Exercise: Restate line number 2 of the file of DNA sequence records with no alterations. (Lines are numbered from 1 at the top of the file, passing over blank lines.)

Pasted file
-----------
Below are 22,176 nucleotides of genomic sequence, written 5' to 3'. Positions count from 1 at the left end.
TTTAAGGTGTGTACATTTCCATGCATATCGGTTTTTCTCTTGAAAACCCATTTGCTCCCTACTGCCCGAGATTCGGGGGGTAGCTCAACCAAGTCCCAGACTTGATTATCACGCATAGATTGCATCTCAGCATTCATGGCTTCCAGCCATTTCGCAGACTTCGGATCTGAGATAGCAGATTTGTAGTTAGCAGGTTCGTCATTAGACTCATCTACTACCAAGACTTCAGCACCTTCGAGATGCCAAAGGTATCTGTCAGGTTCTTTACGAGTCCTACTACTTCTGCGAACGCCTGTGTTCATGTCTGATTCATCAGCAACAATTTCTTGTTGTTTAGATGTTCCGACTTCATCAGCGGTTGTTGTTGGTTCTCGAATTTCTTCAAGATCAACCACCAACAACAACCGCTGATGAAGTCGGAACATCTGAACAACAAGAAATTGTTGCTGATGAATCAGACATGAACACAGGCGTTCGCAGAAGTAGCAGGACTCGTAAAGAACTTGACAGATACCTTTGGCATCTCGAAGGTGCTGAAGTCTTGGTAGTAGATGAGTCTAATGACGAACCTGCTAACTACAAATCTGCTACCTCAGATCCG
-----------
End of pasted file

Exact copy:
TTTAAGGTGTGTACATTTCCATGCATATCGGTTTTTCTCTTGAAAACCCATTTGCTCCCTACTGCCCGAGATTCGGGGGGTAGCTCAACCAAGTCCCAGACTTGATTATCACGCATAGATTGCATCTCAGCATTCATGGCTTCCAGCCATTTCGCAGACTTCGGATCTGAGATAGCAGATTTGTAGTTAGCAGGTTCGTCATTAGACTCATCTACTACCAAGACTTCAGCACCTTCGAGATGCCAAAGGTATCTGTCAGGTTCTTTACGAGTCCTACTACTTCTGCGAACGCCTGTGTTCATGTCTGATTCATCAGCAACAATTTCTTGTTGTTTAGATGTTCCGACTTCATCAGCGGTTGTTGTTGGTTCTCGAATTTCTTCAAGATCAACCACCAACAACAACCGCTGATGAAGTCGGAACATCTGAACAACAAGAAATTGTTGCTGATGAATCAGACATGAACACAGGCGTTCGCAGAAGTAGCAGGACTCGTAAAGAACTTGACAGATACCTTTGGCATCTCGAAGGTGCTGAAGTCTTGGTAGTAGATGAGTCTAATGACGAACCTGCTAACTACAAATCTGCTACCTCAGATCCG